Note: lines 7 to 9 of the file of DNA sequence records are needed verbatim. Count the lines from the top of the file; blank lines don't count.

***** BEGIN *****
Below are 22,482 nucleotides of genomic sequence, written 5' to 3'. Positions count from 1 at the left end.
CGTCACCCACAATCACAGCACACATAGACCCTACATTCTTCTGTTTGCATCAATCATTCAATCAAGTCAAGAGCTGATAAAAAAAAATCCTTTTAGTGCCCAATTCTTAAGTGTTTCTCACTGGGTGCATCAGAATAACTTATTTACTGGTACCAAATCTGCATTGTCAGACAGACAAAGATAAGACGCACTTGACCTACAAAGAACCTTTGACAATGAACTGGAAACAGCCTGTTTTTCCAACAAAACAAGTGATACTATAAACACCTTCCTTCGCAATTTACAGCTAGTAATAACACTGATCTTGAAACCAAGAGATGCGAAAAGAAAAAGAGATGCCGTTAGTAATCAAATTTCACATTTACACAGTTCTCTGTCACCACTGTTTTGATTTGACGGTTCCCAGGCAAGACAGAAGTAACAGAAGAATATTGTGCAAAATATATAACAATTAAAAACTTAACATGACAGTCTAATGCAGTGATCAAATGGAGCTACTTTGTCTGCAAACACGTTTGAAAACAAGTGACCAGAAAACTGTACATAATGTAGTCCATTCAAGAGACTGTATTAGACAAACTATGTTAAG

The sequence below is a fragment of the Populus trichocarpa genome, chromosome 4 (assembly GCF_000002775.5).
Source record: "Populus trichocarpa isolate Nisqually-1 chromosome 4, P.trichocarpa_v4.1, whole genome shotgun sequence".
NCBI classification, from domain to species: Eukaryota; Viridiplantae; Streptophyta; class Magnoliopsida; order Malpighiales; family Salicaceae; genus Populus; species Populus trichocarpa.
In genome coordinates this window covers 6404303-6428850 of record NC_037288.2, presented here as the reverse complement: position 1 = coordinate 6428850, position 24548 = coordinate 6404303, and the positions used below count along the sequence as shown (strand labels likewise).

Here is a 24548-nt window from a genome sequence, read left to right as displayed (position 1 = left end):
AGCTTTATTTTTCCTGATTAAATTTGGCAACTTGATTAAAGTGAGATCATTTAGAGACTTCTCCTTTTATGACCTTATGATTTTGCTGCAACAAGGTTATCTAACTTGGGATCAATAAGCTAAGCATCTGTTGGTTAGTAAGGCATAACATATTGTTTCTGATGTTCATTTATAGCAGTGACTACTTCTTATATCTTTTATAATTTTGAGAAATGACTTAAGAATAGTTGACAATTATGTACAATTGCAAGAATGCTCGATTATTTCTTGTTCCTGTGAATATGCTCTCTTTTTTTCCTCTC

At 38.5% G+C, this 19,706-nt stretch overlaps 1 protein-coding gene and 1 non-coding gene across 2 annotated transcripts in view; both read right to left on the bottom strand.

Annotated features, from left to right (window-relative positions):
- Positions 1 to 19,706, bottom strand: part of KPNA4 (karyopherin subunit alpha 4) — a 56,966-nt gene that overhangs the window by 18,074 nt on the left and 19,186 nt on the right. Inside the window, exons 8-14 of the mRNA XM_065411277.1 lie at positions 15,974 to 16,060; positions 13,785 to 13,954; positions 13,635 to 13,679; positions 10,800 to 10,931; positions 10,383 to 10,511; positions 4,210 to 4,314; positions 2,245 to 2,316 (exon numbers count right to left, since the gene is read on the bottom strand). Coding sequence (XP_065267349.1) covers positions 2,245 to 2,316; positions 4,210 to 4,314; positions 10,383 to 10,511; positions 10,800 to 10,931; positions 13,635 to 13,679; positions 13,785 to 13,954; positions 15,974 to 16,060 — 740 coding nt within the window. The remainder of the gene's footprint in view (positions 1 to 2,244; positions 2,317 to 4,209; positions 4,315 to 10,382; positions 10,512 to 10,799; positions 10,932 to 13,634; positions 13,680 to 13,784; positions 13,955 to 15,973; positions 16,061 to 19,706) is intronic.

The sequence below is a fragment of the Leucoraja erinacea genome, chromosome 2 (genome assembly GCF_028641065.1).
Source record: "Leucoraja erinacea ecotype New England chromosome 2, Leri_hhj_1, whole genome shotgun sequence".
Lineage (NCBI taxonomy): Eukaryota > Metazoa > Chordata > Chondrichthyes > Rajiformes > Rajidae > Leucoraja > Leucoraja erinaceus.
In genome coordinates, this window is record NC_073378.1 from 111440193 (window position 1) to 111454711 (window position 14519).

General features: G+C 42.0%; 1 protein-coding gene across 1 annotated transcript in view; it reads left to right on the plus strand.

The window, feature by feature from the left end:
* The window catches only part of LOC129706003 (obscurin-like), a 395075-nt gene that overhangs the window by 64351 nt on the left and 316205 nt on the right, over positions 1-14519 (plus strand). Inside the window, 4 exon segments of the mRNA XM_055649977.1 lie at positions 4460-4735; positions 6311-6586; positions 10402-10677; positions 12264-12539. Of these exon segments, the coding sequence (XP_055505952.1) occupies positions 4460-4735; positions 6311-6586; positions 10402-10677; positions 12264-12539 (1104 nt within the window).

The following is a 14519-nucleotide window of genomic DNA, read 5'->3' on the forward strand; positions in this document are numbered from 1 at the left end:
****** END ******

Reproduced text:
Here is a 24548-nt window from a genome sequence, read left to right as displayed (position 1 = left end):
AGCTTTATTTTTCCTGATTAAATTTGGCAACTTGATTAAAGTGAGATCATTTAGAGACTTCTCCTTTTATGACCTTATGATTTTGCTGCAACAAGGTTATCTAACTTGGGATCAATAAGCTAAGCATCTGTTGGTTAGTAAGGCATAACATATTGTTTCTGATGTTCATTTATAGCAGTGACTACTTCTTATATCTTTTATAATTTTGAGAAATGACTTAAGAATAGTTGACAATTATGTACAATTGCAAGAATGCTCGATTATTTCTTGTTCCTGTGAATATGCTCTCTTTTTTTCCTCTC

At 38.5% G+C, this 19,706-nt stretch overlaps 1 protein-coding gene and 1 non-coding gene across 2 annotated transcripts in view; both read right to left on the bottom strand.